An ageing population comes with its own set of challenges such as impaired financial capacity and resultant dependency on others to manage financial affairs. Dependency, in turn, as the evidence suggests, creates opportunities for financial exploitation of older adults. Related studies have primarily examined the clinical features and correlates of financial capacity or have attempted to develop its multidimensional measures. Both of which do little to resolve issues associated with impaired financial capacity. This paper aims to make a case for future researchers to assess older adults’ financial capacity from a non-clinical aspect.
Drawing on the notion of self-efficacy, as encapsulated within the social cognitive theory, this paper presents evidence from a host of different domains to demonstrate the potential contributions of self-efficacy to older adults’ financial capacity.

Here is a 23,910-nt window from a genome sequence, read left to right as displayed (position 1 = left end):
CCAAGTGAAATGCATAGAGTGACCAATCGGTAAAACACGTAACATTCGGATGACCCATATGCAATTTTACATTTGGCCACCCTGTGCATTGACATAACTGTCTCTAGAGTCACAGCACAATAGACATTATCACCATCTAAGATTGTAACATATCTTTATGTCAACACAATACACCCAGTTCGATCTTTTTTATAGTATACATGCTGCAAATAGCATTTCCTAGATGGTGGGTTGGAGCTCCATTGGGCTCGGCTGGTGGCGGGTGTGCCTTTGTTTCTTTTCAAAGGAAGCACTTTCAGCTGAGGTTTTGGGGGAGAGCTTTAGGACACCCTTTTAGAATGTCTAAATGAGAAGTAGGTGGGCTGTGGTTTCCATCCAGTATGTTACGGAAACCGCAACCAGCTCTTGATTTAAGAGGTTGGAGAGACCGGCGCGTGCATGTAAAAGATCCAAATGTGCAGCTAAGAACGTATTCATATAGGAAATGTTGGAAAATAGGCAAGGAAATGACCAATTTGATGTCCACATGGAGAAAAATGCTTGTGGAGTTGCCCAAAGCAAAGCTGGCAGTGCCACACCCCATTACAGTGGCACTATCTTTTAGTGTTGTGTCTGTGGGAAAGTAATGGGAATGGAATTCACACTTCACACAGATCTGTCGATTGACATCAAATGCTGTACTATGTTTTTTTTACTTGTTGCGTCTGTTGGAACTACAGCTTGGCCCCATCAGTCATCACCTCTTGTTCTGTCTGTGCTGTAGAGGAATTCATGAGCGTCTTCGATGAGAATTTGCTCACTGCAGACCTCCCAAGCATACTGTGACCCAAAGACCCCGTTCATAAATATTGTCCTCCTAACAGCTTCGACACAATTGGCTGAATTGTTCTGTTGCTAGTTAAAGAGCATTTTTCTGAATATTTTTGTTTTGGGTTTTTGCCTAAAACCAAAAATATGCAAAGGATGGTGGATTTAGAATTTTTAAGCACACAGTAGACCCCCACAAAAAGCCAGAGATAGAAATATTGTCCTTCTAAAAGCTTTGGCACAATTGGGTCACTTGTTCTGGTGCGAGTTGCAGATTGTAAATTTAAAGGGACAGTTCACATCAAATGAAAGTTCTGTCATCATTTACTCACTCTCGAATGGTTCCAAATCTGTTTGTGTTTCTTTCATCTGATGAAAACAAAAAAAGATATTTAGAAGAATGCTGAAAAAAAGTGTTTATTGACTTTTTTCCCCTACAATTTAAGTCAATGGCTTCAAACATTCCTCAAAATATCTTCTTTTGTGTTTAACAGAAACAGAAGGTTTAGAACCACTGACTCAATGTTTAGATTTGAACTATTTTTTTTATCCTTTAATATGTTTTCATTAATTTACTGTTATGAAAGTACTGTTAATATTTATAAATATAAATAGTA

The contributions of self-efficacy in preserving older adults’ financial capacity appear to be much more profound than is currently acknowledged in the literature, thereby overlooking potentially promising and cost-effective interventions for autonomous ageing.
This paper presents a novel application of self-efficacy to autonomous ageing. Within this context, potential routes to the deployment of self-efficacy-based interventions are also discussed.
Waheed, H. (2021), "The neglected contributions of self-efficacy to older adults’ financial capacity", Quality in Ageing and Older Adults, Vol. 22 No. 2, pp. 106-113. https://doi.org/10.1108/QAOA-05-2021-0043
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